Sometimes, there will be a light breeze tickling its way through town, and my body is in such constant state of pathetic fragility that any wind at all makes riding my bike to work go from a difficult-but-stimulating challenge to a stop-motion animation of my body’s decay.
So I’ve been riding the bus again. It is almost as I remember it.
Apparently, I’ve lost some of that intimidating look I used to live by. I don’t know if it’s age that has softened me up or maybe bus ridership works kind of like the force in Star Wars and people can see I’m not that evil because I don’t have glowing yellow eyes or lightning crackling from my fingers. Either way, I don’t think I can pull off the look I used to call “domestic scary.” I can’t quite manage to look just intimidating enough that people won’t sit next to me while not being so alarming that someone will want to complain and get me thrown off. I never had to try to keep myself from being too scary, but now the possibility of being even remotely menacing has left me.
So people actually sit next to me now. I don’t like it.
A kid who looked like he was probably in his first year of high school sat two seats away from me. In bus terms, only having one buffer seat is uncomfortably close. I don’t know what I did wrong, but this kid just plopped down practically on my doorstep. I did the slight turn when people got on the bus. I squinted just a little bit to make myself look tired and unapproachable. I even took a second to remember what it felt like to be assigned math homework, and that must have left a residue of rage all over my face. The bus was mostly empty. This kid made himself right at home, close enough that if we got into a head-on collision, my body would be flung forward and his would work as an involuntary fleshy airbag that might render him completely 2 dimensional.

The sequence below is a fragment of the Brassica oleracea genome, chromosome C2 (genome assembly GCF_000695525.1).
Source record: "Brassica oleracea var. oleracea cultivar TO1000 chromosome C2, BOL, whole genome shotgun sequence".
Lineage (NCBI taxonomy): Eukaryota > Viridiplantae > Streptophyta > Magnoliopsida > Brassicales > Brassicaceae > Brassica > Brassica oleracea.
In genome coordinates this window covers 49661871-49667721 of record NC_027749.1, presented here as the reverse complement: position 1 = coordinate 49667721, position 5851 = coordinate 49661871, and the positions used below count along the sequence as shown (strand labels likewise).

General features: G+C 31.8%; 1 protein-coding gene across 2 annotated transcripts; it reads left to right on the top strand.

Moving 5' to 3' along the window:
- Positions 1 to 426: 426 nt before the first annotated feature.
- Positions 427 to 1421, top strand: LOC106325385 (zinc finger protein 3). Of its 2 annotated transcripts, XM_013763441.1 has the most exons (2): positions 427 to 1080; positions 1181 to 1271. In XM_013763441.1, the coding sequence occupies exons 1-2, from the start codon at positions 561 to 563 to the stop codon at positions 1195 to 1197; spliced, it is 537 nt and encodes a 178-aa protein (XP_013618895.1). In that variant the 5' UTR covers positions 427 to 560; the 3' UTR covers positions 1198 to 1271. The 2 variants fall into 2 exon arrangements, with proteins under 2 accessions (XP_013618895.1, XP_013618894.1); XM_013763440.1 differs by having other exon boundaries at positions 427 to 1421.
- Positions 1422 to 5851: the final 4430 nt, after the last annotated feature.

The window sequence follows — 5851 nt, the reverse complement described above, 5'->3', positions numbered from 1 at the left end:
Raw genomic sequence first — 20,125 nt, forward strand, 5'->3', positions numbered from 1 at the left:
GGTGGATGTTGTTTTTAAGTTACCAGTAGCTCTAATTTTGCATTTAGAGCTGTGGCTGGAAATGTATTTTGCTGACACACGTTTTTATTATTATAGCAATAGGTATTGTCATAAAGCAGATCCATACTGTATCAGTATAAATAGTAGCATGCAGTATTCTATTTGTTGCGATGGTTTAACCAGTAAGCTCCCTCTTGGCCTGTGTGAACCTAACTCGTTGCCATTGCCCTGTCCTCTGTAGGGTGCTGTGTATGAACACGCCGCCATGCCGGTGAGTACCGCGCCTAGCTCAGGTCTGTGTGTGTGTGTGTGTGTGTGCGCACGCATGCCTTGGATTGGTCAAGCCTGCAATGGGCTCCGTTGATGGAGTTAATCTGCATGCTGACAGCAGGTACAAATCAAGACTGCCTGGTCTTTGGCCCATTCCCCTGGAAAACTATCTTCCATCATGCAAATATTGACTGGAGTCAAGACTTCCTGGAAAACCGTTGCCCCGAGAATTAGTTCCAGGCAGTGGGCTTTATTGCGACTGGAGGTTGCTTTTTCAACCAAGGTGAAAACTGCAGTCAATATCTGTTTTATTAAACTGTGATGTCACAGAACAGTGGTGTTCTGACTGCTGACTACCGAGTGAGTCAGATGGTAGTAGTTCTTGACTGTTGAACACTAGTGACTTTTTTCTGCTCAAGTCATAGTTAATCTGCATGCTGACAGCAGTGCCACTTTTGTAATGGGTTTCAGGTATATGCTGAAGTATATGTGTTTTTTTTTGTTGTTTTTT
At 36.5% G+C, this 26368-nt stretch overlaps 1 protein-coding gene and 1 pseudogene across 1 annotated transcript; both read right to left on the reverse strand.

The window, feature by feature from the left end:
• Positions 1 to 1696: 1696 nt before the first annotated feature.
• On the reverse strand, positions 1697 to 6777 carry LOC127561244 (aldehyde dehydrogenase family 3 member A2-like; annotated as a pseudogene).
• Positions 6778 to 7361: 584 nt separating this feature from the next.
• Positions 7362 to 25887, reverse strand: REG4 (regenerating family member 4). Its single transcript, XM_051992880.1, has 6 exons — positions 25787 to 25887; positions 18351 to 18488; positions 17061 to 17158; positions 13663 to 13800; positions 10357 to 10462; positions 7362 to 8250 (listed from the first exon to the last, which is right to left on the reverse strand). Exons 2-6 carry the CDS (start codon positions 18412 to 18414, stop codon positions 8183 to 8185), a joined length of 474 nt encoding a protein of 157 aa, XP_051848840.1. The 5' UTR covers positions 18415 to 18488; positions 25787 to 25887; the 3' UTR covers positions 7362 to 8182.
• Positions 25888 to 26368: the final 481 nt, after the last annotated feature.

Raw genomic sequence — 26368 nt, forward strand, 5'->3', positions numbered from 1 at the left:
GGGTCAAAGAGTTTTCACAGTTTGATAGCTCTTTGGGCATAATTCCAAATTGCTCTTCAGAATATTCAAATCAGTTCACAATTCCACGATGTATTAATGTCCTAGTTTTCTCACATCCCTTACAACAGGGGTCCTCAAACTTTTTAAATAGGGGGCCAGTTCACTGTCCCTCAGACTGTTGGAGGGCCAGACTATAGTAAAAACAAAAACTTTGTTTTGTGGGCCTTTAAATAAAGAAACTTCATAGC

Where did go wrong? What changed?
Now that I think about it, I guess I’m not exactly as close to a stone sociopath as I was when I was last riding the bus every morning. I don’t quite have the exhausted heat of years burning rings around my eyes. I can’t quite manage to scowl as well as I used to. In my age, I’ve become more of a disappointed frown sort of person. Maybe it’ll work if I looked at everyone who came on the bus like they’ve just brought a half-eaten TV dinner to a potluck.
Is disappointment worse than anger? If I walk into a room, and the only other occupant is furious at me and I don’t know why, is that worse than walking into a room and being greeted by the same smile parents give their child’s macaroni art?
Yes. I will channel the cold sobriety of seeing my visage poorly rendered in rotini, and this will drive the bus people away
2 Replies to “Disappointment with my Bus Peers”
Nothing reminds me faster or deeper why I love the sanctuary of my own home and my own company than taking the bus.
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This is beautifully worded and so, so true
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